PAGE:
However, like most other businesses, the emergence of the Covid-19 did impact Pravaig Dynamics’ plans and the company has still not been able to set up a fully functional office. While remote working has continued as a result of the pandemic, the company is targeting to have the infrastructure in place by March 2021.

Unique business model
With the advance and adoption of EVs being largely held back by their prohibitive acquisition cost compared to similar petrol or diesel-engined counterparts, Pravaig Dynamics has designed a business model which aims to address this issue and turns the equation around on its head.

The company will only offer its vehicles on a lease or subscription basis and is also willing to take complete responsibility of providing the driver, recharging the vehicle and undertaking its maintenance as well. Pravaig Dynamics is targeting large corporates, MNCs and luxury hotels to deploy its ‘plush’ electric sedans to shuttle executives, expats  and prime customers from airports to their main destinations after landing in India.

“The idea is to improve the experience on Indian roads. If someone is coming all the way on a business-class ticket, we want to extend that same experience through their journey as they step outside the airport in New Delhi or Bangalore,” points out Divedi.

Another reason behind setting up HQ in Bangalore and having a small regional workspace in Delhi is that the company wants to start off with these two metropolitan cities with its luxurious offering. While it is directly in touch with some of its end customers and also claims having already received a few confirmed orders, Pravaig is also in talks with leasing companies to eventually finance its vehicles for customer usage when they are launched.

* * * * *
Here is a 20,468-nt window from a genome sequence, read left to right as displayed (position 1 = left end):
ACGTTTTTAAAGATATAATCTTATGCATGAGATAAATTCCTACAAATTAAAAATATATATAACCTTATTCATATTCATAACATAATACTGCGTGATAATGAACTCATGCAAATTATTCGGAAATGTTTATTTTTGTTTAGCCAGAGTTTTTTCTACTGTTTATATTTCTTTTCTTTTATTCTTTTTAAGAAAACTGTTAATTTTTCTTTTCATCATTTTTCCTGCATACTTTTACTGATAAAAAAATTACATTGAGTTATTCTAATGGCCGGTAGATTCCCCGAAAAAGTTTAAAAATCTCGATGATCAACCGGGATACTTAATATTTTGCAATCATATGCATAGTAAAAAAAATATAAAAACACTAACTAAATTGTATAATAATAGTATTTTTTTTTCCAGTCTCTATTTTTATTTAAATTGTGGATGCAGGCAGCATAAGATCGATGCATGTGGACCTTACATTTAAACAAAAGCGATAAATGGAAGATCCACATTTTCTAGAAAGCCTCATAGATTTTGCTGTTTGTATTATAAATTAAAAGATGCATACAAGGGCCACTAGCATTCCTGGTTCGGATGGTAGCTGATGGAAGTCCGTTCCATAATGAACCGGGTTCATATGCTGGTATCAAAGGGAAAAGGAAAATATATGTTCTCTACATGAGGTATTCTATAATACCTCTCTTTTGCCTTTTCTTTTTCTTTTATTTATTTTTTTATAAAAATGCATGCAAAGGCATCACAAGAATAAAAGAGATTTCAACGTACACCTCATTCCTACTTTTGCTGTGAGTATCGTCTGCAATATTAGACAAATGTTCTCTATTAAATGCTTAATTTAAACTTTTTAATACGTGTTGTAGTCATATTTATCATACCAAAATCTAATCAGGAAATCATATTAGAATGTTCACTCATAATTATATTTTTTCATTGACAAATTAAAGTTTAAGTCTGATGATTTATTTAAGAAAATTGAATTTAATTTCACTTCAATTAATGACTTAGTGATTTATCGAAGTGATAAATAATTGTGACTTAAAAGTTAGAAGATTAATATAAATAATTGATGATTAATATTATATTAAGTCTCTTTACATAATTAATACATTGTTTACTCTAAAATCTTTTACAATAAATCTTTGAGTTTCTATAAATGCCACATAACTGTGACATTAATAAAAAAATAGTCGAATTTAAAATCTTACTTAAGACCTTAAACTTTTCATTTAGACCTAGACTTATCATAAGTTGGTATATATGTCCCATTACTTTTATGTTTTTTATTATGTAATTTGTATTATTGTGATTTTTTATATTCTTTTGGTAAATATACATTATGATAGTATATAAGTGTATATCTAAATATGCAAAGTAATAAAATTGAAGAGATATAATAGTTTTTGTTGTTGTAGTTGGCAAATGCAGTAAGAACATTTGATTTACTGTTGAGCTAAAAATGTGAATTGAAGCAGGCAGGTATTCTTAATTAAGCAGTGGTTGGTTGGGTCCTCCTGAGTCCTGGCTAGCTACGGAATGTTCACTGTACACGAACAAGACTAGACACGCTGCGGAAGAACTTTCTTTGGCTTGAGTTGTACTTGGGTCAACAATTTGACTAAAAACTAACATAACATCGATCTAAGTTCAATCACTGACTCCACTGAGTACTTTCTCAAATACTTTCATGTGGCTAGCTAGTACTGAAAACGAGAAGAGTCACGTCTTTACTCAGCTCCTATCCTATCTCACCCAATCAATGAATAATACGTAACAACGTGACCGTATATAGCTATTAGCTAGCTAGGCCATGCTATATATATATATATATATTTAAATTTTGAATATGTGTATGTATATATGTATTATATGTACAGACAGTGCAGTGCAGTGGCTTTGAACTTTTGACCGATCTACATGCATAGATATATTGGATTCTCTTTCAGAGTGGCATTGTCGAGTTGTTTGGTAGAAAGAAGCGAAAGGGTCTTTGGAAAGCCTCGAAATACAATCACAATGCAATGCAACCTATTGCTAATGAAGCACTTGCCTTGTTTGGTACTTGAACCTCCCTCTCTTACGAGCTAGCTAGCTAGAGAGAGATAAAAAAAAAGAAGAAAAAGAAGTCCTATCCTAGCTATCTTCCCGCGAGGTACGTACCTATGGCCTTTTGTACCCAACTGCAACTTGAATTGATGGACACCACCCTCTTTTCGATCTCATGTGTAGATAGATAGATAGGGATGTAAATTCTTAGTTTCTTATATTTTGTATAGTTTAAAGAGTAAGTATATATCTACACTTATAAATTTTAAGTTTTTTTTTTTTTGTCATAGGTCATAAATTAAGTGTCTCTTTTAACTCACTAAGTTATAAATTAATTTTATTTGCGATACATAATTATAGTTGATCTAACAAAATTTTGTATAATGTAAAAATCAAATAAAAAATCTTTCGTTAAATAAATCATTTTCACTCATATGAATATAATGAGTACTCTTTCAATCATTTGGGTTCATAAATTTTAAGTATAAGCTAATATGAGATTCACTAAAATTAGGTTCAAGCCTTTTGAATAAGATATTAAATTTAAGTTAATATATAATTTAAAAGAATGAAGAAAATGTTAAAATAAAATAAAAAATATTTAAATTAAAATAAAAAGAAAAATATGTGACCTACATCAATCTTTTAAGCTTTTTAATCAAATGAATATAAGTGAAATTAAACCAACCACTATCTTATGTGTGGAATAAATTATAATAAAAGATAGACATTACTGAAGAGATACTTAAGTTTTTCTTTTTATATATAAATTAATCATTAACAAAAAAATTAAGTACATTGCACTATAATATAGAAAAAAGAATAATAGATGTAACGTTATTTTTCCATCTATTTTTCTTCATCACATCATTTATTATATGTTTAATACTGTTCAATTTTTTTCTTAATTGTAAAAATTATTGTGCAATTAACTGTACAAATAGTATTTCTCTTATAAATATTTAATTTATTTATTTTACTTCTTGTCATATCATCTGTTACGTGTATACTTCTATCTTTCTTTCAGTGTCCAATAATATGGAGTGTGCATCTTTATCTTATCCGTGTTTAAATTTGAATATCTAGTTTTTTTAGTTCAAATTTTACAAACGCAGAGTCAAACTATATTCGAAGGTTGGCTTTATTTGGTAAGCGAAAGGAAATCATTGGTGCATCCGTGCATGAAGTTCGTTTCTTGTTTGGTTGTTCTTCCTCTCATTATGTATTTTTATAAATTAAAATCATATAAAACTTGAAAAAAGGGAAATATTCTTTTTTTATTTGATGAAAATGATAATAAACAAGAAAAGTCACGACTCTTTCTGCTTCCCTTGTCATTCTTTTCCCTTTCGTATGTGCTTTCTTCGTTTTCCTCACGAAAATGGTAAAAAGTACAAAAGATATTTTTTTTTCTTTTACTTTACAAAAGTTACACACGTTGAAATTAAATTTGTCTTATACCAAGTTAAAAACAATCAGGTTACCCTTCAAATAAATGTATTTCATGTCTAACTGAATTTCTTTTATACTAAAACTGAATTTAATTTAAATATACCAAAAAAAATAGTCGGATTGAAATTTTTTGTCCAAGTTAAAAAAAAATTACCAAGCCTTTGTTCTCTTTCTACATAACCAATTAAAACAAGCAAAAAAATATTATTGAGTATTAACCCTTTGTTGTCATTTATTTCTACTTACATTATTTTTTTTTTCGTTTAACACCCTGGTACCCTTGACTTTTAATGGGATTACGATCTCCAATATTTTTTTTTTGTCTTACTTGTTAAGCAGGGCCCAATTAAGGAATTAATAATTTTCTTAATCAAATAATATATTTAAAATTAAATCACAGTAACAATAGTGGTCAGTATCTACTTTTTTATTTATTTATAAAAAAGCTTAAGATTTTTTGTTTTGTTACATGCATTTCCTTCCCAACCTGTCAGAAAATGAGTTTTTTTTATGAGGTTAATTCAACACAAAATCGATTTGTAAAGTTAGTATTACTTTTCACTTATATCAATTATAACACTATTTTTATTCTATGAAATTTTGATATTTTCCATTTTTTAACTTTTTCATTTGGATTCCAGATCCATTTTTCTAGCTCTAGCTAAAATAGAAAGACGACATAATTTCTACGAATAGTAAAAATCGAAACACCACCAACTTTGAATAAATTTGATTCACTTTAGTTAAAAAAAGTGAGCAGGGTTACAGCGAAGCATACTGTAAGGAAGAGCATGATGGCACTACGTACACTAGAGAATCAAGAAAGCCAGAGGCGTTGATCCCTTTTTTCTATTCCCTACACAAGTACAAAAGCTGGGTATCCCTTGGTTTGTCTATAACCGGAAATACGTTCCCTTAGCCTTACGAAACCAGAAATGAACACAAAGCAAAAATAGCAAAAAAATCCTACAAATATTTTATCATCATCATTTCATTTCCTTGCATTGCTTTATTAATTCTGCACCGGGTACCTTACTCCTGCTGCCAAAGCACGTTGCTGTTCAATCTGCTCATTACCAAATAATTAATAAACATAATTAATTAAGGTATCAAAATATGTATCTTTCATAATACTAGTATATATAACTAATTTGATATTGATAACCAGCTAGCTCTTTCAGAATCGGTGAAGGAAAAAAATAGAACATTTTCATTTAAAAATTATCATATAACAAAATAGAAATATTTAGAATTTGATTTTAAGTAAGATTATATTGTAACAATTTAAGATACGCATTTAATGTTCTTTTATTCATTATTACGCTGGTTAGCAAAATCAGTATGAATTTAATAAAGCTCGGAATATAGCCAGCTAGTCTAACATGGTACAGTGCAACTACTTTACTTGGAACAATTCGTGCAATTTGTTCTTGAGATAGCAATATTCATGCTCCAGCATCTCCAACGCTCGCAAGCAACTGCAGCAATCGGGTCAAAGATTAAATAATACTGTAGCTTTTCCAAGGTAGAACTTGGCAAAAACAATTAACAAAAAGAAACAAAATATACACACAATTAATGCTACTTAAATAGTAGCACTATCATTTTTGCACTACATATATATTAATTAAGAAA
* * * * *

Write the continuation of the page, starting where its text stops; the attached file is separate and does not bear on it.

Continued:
“Owning a car is a model of the past. We are very happy to be working with third-party leasing companies for our target customers — corporates,” says Divedi.

What’s different?
The Pravaig Extinction MK-II will offer 'claimed high levels of backseat comfort' aimed at  a first-class travel experience. Passengers will be welcomed by an opulent interior, uniquely crafted to suit the requirements of corporates or hotel chains who will be subscribing.

Given the intended buyer segment, the highlight of the car will be its interiors. The Extinction will get the option of not having a front passenger seat and, just like the Volvo Lounge concept, it will have a fully extendable rear seat. However, where it will differ is that the company intends to have a near-lie-flat rear-seat experience, which will be as close to 180 degrees as possible. According to Divedi, “We are working on getting the lie-flat seating homologated, by balancing the hip and ankle points. There are ways by which you can safely motor around in a near-lie-flat position. We think we can be somewhere around 165 degrees.”

A key difference compared to conventional cars is that there is no fixed design for the Extinction's interiors. The company, via tie-ups with architects, and fashion and interior designers, can create a bespoke setup for prospective clients.